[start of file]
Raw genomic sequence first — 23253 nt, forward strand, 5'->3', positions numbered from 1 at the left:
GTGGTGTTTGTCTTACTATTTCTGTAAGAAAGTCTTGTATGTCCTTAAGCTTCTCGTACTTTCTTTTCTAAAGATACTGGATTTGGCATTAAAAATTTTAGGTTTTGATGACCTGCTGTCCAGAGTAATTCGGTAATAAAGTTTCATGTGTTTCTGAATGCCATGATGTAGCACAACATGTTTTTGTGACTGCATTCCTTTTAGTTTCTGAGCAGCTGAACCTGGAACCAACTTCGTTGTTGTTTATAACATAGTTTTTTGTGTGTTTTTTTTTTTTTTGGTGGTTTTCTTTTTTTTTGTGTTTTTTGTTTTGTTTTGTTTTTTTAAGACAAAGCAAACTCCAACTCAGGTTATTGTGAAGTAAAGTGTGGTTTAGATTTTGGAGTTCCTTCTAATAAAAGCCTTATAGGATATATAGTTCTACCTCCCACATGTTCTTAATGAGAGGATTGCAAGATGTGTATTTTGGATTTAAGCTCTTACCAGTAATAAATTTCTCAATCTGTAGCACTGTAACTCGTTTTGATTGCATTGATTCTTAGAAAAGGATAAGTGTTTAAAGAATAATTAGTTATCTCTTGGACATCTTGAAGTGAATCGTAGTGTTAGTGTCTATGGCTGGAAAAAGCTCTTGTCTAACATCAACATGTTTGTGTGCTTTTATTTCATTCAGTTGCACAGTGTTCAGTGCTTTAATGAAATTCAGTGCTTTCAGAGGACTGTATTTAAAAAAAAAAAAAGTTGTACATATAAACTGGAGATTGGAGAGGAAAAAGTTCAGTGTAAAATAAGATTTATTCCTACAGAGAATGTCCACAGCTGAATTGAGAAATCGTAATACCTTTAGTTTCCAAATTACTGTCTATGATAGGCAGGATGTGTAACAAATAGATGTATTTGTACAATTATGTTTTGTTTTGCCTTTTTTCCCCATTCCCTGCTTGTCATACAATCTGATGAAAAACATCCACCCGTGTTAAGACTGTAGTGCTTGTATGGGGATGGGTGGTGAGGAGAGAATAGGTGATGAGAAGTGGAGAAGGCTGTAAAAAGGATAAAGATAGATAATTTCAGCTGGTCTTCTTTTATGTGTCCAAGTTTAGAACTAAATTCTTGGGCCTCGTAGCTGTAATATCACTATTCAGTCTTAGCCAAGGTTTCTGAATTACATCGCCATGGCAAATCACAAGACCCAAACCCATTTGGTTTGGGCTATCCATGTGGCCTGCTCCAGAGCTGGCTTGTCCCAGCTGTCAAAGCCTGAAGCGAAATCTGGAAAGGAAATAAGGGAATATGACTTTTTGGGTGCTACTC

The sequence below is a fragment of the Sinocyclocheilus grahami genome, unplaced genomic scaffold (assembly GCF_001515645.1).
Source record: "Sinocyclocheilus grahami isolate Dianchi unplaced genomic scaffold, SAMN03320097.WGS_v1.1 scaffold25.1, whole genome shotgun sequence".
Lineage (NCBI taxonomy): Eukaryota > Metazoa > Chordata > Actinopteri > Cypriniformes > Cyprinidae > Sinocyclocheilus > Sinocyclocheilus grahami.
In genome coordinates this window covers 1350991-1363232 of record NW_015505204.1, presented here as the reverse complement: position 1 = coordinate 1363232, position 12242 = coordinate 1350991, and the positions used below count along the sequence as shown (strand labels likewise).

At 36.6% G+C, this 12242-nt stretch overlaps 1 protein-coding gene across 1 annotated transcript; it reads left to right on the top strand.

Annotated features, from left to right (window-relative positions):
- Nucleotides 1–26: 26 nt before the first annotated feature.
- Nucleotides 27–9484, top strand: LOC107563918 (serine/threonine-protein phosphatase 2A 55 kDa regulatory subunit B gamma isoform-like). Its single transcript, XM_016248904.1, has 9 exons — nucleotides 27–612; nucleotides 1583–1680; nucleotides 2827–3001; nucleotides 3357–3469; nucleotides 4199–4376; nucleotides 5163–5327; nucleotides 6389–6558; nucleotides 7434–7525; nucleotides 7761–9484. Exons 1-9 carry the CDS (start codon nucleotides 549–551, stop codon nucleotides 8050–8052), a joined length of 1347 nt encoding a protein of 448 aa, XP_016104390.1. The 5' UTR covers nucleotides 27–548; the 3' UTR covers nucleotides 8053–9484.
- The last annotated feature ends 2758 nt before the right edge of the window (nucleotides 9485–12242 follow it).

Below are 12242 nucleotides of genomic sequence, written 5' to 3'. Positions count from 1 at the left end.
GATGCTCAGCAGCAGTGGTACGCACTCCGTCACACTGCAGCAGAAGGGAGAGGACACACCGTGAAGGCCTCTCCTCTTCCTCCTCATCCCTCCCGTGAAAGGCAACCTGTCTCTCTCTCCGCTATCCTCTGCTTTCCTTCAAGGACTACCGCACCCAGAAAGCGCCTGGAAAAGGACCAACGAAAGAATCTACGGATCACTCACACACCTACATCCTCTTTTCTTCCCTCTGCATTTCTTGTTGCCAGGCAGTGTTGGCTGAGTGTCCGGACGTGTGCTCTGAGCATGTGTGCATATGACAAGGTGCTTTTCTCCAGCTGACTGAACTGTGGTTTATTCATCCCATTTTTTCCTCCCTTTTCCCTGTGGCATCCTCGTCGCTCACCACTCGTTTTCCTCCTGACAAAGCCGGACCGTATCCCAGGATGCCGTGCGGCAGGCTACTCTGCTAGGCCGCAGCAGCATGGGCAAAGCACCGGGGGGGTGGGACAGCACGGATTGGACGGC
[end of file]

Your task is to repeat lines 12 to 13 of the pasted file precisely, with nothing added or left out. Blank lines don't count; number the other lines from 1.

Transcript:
Below are 12242 nucleotides of genomic sequence, written 5' to 3'. Positions count from 1 at the left end.
GATGCTCAGCAGCAGTGGTACGCACTCCGTCACACTGCAGCAGAAGGGAGAGGACACACCGTGAAGGCCTCTCCTCTTCCTCCTCATCCCTCCCGTGAAAGGCAACCTGTCTCTCTCTCCGCTATCCTCTGCTTTCCTTCAAGGACTACCGCACCCAGAAAGCGCCTGGAAAAGGACCAACGAAAGAATCTACGGATCACTCACACACCTACATCCTCTTTTCTTCCCTCTGCATTTCTTGTTGCCAGGCAGTGTTGGCTGAGTGTCCGGACGTGTGCTCTGAGCATGTGTGCATATGACAAGGTGCTTTTCTCCAGCTGACTGAACTGTGGTTTATTCATCCCATTTTTTCCTCCCTTTTCCCTGTGGCATCCTCGTCGCTCACCACTCGTTTTCCTCCTGACAAAGCCGGACCGTATCCCAGGATGCCGTGCGGCAGGCTACTCTGCTAGGCCGCAGCAGCATGGGCAAAGCACCGGGGGGGTGGGACAGCACGGATTGGACGGC